The most recent notable quake was in February 28, 2001 when a magnitude 6. 8 earthquake ravaged Pioneer Square. The quake caused significant property damage but no fatalities. More powerful earthquakes have occurred farther in the past. On January 26, 1700 the area was struck with a staggering 9. 0 magnitude quake, and on December 14, 1872 Seattle was struck again with a 7. 3 magnitude quake. A few more semi-powerful quakes occurred between 1940 to the present day, however, fatalities were minimal. To predict the potential loss cause by another 9. earthquake hitting modern day Seattle, FEMA used “Hazus” (a computer program used by FEMA) and found that such an earthquake would cause billions of dollars of property damage, thousands of deaths and even more injuries to the population. The aftereffects of the earthquake would be equally devastating. The earthquake would trigger tsunamis form the surrounding water bodies, as well as fires and landslides. Effects such as these would be devastating and would take decades to repair. Seattle has hundreds of miles of waterfront surrounding the city.
With such a large amount of water around the city, flooding is a major concern to the residents of Seattle. Although tidal flooding from the Puget Sound and Lake Washington is a concern, the real threat of flooding comes from the system of undeveloped creeks and river that run through the city. These floods most often occur in the fall and winter due to the increased rainfall. Thornton Creek in northwest Seattle and Longfellow Creek in west Seattle are two creeks that are notorious for flooding during the winter months.
Thornton Creek has caused major water damage urban areas that border the creek when it has flooded in 1967 and again in 2003. Another flood of importance occurred in 2006 when record rainfall caused flash floods that swept through the city during rush-hour. Although the floods in the Seattle are wide spread and intense, they cause few deaths. Landslides are another geological hazard that is common to the Seattle area. Landslides in Seattle can be caused by any number of factors, either natural or manmade. Landslides occur in areas that exhibit clay-sand contact or any other adverse soil and groundwater conditions.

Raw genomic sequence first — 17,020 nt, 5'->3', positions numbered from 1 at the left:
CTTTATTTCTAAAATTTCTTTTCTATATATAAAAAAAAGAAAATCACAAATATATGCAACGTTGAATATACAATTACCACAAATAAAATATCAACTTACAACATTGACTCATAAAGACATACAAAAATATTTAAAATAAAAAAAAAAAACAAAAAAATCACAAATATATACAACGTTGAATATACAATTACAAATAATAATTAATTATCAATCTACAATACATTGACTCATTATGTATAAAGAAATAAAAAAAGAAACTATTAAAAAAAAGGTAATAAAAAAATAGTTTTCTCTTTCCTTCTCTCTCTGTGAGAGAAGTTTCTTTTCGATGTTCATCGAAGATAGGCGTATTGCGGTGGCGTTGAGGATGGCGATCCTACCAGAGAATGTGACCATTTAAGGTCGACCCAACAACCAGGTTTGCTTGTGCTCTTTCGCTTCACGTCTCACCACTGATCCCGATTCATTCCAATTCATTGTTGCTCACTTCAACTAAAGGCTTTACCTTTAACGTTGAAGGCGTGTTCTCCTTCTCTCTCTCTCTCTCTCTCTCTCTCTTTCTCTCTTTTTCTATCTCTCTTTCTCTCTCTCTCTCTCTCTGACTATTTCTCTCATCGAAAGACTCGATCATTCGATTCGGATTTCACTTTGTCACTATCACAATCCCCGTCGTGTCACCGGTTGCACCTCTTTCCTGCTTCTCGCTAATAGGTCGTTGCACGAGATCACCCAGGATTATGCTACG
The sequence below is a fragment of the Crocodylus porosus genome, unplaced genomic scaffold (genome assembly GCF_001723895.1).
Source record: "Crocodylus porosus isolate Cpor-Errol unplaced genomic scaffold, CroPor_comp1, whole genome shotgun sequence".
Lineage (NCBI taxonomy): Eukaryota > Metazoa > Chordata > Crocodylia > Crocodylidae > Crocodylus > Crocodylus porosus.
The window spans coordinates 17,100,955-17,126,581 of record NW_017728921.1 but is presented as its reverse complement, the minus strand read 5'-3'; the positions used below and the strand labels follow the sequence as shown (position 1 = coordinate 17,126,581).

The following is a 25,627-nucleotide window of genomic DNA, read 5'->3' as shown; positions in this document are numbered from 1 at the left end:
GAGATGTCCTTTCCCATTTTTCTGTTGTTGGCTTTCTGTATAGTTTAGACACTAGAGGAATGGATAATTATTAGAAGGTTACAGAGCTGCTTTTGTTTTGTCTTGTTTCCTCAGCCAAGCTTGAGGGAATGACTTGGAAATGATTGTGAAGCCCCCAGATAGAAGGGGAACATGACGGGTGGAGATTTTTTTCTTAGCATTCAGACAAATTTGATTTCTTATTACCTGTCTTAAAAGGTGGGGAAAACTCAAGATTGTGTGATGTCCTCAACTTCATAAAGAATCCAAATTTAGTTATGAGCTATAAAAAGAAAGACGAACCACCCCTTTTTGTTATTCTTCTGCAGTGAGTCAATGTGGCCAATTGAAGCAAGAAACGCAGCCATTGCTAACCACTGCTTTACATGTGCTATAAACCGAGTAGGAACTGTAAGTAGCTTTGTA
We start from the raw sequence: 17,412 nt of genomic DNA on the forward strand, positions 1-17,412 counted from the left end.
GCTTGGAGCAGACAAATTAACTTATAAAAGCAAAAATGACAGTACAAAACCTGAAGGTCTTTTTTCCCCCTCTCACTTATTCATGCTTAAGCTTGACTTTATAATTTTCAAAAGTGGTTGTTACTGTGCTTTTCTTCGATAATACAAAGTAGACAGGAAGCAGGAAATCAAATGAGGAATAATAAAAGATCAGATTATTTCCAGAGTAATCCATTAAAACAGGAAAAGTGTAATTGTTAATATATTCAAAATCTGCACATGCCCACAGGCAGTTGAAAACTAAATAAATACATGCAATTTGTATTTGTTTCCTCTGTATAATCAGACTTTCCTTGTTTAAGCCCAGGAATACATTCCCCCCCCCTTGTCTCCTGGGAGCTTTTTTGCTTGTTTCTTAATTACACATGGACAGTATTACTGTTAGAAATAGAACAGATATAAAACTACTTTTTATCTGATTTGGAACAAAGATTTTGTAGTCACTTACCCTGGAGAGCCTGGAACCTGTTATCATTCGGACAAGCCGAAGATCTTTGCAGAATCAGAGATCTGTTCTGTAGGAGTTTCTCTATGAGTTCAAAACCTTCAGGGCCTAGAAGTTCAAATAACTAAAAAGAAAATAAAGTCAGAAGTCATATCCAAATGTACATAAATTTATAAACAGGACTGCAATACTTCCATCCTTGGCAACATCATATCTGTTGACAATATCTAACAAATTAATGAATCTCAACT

The most notable series of landslides in recent history occurred in January of 1997. Over 100 landslides were reported throughout the Seattle area within several days and caused hundreds of thousands of dollars in damages. A study showed several factors that contributed to the incident. During the spring of 1997, the Seattle area experienced much more precipitation that usual. A cold spell in the spring caused ice crystals to form and melt in the soil, increasing its porosity.
The several day of intense rainfall between late January and early March are what triggered the series subsequent landslides. Geologically economic activities Present day Seattle relies in its ports for economic growth, however, in the 1800’s coal was Seattle’s main export. Coal was discovered in the Seattle area in 1833. The development of the railroads in Washington spurred the growth of the coal market. At the time, locomotives primary fuel was coal, and coal required the use of the railways to be exported. The coal market continued to grow in Seattle. In 1918 Seattle was delivering 4. million tons to California each day. The coal market began to fail when locomotives started switching from coal to petroleum and natural gas. Coal mines began to shut down as the demand for coal diminished until the last active coal mine closed down on November 27, 2006. “Live-ability of Seattle” At a glance, Seattle seems as good as a place as any to live. However, there are several factors to consider for anyone looking to take up residence in the Seattle area. To the human perspective, hazardous geological incidents seem too far and few between to see as a threat.
If one were to look at all of the geological disasters in the Seattle area on a geological timescale, they would see just how prone to disasters Seattle is. Approximately every five hundred years Seattle experiences a 9. 0 earthquake. Any seismic activity on that scale would also cause tsunamis to devastate the area. Seattle is also under the constant threat of MT. Rainier erupting and spawning a massive lahar that would destroy downtown Seattle. Seasonal floods are a major threat to the residents of the Seattle regardless of the lengths the city has gone to prevent flood damages.